Results of SSS ratings show a slight reduction over time that is not statistically significant. However, a within-group change in the Affection subscale (Friedman test, p< 0.04) reflected a statistically significant T1–T2 reduction (Wilcoxon signed ranks test, p< 0.05) in that particular dimension of social support. Cross-lagged analyses revealed statistically non-significant associations between ratings of SSS subscales and subsequent ratings of SF-36 component summaries, and vice versa. Illumination of the direction of causation between social support perceptions and health-related quality of life perceptions was largely unsuccessful.

The results of this longitudinal study suggested slight 4-year reductions in social support perceptions and stability in quality of life ratings. Cross-sectional relationships between perceptions of available social support and ratings of quality of life were inconsistent for this sample. The strongest associations were seen at the first follow-up mark, while initial and final time points showed minimal relation.

Relative importance of support at different phases of illness and treatment could explain the predominance if T2 associations. The association between social support and quality of life may have evolved due to increased health-information needs and communication with health providers. Stronger positive associations between social support and quality of life at T2, when the mean number of symptoms reported was 71% greater compared to T1 and 28% greater compared to T3, suggest that perceptions of social support had the potential to mitigate the negative consequences of symptoms and/or side effects on quality of life perceptions at that time. Overriding clinical factors could explain the lack of evidence supporting strong relationships between changes in functional social support ratings and changes in quality of life.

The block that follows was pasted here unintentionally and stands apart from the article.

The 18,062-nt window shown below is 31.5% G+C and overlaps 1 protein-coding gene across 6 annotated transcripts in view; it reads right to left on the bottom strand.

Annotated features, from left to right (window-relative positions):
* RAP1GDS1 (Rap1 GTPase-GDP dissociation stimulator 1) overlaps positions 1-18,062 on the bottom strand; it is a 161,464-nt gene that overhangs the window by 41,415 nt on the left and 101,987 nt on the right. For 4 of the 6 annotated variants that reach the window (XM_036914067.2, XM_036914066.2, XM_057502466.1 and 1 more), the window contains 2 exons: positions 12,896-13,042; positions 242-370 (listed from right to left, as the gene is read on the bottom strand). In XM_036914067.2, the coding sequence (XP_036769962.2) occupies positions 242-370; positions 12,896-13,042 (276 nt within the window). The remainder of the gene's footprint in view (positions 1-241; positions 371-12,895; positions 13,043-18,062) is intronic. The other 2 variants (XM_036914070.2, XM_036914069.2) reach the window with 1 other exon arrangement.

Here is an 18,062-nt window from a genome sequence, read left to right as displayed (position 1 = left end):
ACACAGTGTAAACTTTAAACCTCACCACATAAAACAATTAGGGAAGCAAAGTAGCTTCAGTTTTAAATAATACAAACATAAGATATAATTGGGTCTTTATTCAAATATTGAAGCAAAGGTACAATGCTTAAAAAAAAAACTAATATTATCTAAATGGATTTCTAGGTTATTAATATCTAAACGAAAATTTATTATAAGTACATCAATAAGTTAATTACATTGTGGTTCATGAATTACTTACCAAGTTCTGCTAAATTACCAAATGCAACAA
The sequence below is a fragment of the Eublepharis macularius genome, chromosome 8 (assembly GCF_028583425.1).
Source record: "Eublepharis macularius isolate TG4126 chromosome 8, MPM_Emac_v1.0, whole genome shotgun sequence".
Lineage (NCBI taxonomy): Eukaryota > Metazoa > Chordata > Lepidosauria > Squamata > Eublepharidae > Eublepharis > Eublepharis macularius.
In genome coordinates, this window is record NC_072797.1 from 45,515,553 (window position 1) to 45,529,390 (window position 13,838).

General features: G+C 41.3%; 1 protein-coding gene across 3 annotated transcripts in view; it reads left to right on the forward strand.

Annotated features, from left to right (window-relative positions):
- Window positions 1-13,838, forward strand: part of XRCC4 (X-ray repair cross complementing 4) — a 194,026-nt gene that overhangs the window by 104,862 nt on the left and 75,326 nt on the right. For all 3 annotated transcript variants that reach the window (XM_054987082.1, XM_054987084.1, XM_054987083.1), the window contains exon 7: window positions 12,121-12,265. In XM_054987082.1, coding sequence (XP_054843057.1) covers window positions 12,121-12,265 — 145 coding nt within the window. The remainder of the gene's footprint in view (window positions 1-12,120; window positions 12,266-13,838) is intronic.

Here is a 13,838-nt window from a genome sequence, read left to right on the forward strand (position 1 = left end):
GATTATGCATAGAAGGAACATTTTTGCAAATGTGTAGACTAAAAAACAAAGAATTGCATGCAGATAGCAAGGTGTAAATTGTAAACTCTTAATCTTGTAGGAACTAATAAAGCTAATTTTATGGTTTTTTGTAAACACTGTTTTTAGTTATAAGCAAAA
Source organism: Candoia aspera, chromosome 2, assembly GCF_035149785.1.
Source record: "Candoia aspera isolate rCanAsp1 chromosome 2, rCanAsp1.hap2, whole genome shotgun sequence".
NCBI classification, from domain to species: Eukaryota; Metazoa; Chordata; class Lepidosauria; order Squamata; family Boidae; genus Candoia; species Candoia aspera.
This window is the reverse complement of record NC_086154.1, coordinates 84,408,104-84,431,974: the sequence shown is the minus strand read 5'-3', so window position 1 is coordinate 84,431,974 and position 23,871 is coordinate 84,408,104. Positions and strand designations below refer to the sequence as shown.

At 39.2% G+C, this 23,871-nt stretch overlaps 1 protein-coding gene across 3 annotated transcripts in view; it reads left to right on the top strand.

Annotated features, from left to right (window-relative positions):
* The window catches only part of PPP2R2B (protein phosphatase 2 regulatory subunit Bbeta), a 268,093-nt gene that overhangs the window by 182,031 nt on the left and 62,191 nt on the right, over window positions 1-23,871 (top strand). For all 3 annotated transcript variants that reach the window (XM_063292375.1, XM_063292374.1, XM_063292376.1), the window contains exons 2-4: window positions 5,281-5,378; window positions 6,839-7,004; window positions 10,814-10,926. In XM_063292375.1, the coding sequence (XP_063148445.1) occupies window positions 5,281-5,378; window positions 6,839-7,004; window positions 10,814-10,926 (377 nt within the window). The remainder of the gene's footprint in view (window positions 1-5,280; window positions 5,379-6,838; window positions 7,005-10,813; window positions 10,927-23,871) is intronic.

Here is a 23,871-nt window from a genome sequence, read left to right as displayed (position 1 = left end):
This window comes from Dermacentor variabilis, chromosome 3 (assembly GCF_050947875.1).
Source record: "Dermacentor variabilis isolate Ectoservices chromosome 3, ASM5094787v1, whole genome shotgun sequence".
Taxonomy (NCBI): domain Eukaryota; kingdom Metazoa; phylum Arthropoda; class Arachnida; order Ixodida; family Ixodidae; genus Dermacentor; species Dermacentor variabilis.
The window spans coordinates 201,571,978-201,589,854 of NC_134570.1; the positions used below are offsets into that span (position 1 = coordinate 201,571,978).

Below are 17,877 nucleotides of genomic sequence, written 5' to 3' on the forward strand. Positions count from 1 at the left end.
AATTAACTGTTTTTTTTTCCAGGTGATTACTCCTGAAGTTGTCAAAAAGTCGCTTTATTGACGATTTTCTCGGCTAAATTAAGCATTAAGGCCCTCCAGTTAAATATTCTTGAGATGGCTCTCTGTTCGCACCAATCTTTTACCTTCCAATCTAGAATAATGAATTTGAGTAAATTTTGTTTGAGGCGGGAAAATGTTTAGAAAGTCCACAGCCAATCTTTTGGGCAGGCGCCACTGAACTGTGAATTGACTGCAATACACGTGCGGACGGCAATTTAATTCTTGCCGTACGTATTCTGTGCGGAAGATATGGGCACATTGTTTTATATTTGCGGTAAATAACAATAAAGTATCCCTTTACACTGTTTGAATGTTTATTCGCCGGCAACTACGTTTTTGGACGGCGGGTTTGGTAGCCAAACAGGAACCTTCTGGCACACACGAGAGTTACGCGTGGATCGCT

Overall, findings support the need for future study of social support as a potential buffer against the negative health and quality of life outcomes of HIV infection.

Diener, E., & Seligman, M. (2002). Very Happy People. Psychological Science, 13(1).